Friday, May 22, 2009

Richard Dawkins’ Bewilderment

Consider it sheer joy, friends, when tests and challenges come at you from all sides. You know that under pressure, your faith-life is forced into the open and it gains a chance to grow. So don’t try to get out of any difficulty prematurely. Let it do its work in you so you become mature in faith, and well-developed, not deficient in any way.” James 1:2-4 (The Msg.)

I saw a discussion between Alistair McGrath and Richard Dawkins awhile back. At one point, Dawkins makes a comment regarding the Christian’s reaction to natural disasters. “I find it bewildering to note that natural disasters actually increase the faith of believers.”

Of course he finds it bewildering. How could it be anything but bewildering to an atheist to see people not just coping but actually thriving and growing stronger in the face of horrendous circumstances. What Dawkins actually means is, ‘Because I can’t understand this type of behaviour, there must be something wrong with it.’ Arrogance, pure arrogance.

Of course Dawkins and other atheists find it bewildering. Of course they are befuddled over the fact that they don’t experience God’s presence or power. Of course they are filled with dread in the face of disaster. They have no connection to God except to fall prey to the delusion He has sent them and to eventually be overwhelmed by His wrath. For Dawkins to be bewildered by a Christians’s faith is like someone who has never held a job and who lives on the street expressing bewilderment because, “Those who go to work every day always seem to have money. I just don’t get it!”

Now, don’t get me wrong. It's wonderful to experience joy, and peace and contentment and confidence and hope. Atheists and Christians alike enjoy these places of being. However, events in life, such as the death of someone close, chronic illness, abuse or some other form of tragedy can challenge or deplete these feelings. For Christians however, any joy or hope that is depleted by suffering is immediately replaced by the presence Jesus. What is even better is that the presence of Jesus is BETTER than confidence, peace and joy. In fact, Jesus seems more than an adequate replacement when those feelings are in short supply. As it says in Psalms, "Those who wait upon the Lord are like Mt. Zion, unmoved by any circumstance."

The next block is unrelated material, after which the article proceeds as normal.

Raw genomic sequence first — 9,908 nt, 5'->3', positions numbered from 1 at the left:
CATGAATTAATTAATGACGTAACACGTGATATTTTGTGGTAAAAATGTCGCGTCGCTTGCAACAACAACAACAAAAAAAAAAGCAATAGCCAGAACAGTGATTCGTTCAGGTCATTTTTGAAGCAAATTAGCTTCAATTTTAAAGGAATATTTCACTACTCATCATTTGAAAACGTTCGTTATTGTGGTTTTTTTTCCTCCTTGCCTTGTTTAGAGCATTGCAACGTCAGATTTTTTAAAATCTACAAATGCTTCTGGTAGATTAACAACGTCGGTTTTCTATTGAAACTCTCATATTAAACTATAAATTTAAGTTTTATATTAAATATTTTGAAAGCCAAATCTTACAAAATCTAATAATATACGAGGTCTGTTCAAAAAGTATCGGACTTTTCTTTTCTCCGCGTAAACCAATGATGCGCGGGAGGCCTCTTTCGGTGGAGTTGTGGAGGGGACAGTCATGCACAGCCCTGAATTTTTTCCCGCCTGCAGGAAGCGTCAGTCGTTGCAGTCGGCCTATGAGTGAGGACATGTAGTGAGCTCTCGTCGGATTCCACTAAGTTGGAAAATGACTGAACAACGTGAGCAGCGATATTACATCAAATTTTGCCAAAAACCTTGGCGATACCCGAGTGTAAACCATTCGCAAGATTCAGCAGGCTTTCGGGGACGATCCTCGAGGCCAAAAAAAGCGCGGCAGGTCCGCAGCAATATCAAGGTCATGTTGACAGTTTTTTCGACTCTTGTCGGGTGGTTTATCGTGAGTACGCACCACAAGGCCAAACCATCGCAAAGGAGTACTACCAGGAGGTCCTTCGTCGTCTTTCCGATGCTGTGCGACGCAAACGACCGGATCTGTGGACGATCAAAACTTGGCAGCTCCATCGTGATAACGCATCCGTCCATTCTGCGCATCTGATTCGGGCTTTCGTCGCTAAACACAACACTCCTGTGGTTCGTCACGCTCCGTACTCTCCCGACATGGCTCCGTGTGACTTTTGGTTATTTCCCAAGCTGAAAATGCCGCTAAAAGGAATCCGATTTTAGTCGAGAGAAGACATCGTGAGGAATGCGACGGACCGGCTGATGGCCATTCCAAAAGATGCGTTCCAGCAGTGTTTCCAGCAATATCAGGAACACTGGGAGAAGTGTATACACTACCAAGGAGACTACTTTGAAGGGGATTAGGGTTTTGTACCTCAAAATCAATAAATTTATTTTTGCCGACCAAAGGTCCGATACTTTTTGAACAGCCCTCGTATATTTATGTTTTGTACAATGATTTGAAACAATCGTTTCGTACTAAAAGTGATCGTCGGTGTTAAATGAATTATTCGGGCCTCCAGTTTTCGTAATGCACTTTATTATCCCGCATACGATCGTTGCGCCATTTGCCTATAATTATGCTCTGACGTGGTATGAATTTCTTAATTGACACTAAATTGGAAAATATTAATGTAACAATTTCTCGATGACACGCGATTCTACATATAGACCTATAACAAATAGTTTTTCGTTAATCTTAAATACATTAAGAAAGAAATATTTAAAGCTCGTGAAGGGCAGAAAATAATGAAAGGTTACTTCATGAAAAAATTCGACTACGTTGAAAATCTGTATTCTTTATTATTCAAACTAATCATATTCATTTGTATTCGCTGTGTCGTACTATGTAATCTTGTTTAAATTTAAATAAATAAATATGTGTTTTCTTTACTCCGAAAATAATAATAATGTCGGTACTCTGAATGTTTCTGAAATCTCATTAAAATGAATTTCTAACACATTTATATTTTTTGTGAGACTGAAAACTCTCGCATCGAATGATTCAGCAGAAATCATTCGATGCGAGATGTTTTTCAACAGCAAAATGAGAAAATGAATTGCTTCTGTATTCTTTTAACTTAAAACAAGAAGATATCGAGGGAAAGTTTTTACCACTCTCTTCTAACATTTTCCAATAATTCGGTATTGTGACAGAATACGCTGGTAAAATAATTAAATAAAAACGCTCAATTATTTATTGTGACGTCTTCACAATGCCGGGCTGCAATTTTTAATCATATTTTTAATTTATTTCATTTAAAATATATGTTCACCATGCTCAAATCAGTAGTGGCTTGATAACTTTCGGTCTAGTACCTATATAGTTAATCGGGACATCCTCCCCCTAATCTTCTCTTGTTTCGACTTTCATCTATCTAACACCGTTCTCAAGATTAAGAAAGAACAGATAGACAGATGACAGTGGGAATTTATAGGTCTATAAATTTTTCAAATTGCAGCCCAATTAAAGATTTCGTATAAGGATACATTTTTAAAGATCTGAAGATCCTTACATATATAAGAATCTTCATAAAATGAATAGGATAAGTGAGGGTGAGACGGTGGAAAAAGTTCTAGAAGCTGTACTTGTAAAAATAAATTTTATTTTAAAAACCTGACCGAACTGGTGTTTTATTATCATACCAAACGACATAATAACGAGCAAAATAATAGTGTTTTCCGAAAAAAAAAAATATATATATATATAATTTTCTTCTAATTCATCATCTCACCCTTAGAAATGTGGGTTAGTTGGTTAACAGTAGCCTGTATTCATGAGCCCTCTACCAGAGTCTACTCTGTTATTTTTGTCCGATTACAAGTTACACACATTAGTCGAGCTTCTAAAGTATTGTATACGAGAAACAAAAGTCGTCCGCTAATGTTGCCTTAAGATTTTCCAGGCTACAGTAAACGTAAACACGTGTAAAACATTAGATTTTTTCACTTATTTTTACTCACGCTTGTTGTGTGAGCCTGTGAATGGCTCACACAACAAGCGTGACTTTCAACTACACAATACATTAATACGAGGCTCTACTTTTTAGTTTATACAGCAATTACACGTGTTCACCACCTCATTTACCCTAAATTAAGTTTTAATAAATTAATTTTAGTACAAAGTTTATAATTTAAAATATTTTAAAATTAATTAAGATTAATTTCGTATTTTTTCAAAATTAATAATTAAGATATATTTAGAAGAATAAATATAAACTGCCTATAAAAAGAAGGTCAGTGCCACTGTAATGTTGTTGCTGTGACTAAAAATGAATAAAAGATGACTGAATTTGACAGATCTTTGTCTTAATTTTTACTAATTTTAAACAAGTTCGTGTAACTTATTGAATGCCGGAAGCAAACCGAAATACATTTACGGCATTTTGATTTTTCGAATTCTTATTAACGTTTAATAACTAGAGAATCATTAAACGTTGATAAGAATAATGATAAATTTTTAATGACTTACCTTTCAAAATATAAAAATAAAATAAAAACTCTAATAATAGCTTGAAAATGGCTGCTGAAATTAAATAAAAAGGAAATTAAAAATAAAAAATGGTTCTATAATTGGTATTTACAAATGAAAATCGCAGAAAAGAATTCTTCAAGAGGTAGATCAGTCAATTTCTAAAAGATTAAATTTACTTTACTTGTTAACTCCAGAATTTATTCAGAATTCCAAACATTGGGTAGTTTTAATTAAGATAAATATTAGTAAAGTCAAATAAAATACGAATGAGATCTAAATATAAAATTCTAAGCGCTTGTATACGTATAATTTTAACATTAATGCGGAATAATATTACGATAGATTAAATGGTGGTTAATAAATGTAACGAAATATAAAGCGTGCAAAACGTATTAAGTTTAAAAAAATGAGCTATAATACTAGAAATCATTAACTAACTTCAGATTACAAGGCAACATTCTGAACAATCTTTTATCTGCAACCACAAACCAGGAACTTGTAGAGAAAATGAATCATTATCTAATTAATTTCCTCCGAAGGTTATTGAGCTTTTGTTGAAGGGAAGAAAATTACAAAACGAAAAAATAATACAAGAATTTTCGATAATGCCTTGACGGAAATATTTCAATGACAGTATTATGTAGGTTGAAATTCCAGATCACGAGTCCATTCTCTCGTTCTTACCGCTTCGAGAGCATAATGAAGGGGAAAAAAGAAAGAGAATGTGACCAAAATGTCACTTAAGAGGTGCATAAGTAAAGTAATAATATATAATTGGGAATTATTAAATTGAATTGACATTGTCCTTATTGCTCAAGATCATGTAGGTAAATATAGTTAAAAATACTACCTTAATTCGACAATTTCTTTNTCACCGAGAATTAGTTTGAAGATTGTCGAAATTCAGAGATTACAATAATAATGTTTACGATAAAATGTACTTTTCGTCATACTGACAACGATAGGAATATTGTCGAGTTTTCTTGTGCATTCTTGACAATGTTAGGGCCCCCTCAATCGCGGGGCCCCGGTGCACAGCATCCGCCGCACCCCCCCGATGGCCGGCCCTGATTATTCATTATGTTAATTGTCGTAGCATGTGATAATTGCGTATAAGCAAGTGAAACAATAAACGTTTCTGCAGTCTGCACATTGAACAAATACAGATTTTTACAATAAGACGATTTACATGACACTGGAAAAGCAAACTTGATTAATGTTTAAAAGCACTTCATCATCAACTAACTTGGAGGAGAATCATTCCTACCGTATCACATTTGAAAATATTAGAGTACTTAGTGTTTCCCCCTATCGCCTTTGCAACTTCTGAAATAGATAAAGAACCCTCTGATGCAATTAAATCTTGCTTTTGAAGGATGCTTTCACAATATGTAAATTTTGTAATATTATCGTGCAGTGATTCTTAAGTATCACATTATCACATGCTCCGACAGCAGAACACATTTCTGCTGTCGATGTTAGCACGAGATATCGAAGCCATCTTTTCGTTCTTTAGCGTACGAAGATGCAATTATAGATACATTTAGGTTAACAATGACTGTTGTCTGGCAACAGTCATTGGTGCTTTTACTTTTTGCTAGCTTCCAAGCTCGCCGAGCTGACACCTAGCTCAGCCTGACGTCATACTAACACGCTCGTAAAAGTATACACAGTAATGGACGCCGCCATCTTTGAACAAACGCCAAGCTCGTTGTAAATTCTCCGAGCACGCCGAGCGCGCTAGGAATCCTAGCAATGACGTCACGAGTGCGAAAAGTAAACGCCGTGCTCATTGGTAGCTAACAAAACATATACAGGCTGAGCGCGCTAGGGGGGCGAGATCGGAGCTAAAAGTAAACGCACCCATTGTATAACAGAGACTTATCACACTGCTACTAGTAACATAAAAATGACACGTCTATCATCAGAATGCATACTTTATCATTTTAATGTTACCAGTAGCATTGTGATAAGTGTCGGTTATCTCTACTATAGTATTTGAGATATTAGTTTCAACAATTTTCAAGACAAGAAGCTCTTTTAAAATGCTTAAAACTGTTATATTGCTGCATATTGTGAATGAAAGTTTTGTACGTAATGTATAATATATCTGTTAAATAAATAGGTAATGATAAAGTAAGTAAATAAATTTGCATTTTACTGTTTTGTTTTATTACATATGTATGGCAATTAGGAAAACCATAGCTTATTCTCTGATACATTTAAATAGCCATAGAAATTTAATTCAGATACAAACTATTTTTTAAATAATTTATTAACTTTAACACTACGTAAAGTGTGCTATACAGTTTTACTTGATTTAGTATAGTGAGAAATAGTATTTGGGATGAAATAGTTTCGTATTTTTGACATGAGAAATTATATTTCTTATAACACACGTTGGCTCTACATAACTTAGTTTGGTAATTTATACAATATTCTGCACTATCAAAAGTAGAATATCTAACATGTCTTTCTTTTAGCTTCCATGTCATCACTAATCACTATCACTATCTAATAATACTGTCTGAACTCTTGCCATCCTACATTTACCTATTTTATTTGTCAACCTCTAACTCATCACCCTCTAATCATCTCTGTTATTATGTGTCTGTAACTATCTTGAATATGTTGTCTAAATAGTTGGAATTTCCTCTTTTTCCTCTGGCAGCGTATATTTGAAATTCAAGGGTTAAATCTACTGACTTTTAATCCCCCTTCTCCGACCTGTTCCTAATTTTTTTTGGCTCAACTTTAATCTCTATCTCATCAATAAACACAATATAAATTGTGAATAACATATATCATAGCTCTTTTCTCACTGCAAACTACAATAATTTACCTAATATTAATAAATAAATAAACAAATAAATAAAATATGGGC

And that is what Dawkins finds so bewildering.

The presence of Jesus is something that atheists will:
. Never get
. Never comprehend
. Never experience

To anyone who adheres to the lies of satan, the power and strength of Christians does indeed appear incomprehensible. They can do nothing but misinterpret the actions of followers of Jesus. They can only project on to Christians the fear and rage that they themselves experience in the face of dire circumstances.

When disaster strikes, both atheist and Christian immediately become aware of the reality of God, but for very different reasons. The atheist thinks of God in order to blame Him, curse Him and say to Him, “This is why I refuse to believe in you.” When the atheist realises that most of Jesus’ followers don’t react like s/he does, the thoughts quickly flip into what Dawkins said to Alistair McGrath. “I find it bewildering to note that natural disasters actually increase the faith of believers.”